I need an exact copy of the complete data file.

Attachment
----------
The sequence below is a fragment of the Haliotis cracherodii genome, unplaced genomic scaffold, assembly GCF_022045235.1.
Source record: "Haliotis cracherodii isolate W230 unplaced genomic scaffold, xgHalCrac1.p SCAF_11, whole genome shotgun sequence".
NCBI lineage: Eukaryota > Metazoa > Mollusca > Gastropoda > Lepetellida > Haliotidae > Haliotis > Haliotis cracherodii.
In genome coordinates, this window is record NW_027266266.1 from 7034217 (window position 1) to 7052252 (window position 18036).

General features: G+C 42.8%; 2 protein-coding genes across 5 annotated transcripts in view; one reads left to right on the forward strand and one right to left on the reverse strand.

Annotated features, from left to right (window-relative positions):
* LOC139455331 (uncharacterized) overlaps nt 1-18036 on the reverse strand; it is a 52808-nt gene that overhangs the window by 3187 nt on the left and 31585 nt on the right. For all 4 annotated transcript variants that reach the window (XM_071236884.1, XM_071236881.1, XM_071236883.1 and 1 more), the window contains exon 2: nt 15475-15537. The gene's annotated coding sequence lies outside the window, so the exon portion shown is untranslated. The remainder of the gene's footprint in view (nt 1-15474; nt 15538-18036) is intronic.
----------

The sequence below is a fragment of the Haliotis cracherodii genome, unplaced genomic scaffold, assembly GCF_022045235.1.
Source record: "Haliotis cracherodii isolate W230 unplaced genomic scaffold, xgHalCrac1.p SCAF_11, whole genome shotgun sequence".
NCBI lineage: Eukaryota > Metazoa > Mollusca > Gastropoda > Lepetellida > Haliotidae > Haliotis > Haliotis cracherodii.
In genome coordinates, this window is record NW_027266266.1 from 7034217 (window position 1) to 7052252 (window position 18036).

General features: G+C 42.8%; 2 protein-coding genes across 5 annotated transcripts in view; one reads left to right on the forward strand and one right to left on the reverse strand.

Annotated features, from left to right (window-relative positions):
* LOC139455331 (uncharacterized) overlaps nt 1-18036 on the reverse strand; it is a 52808-nt gene that overhangs the window by 3187 nt on the left and 31585 nt on the right. For all 4 annotated transcript variants that reach the window (XM_071236884.1, XM_071236881.1, XM_071236883.1 and 1 more), the window contains exon 2: nt 15475-15537. The gene's annotated coding sequence lies outside the window, so the exon portion shown is untranslated. The remainder of the gene's footprint in view (nt 1-15474; nt 15538-18036) is intronic.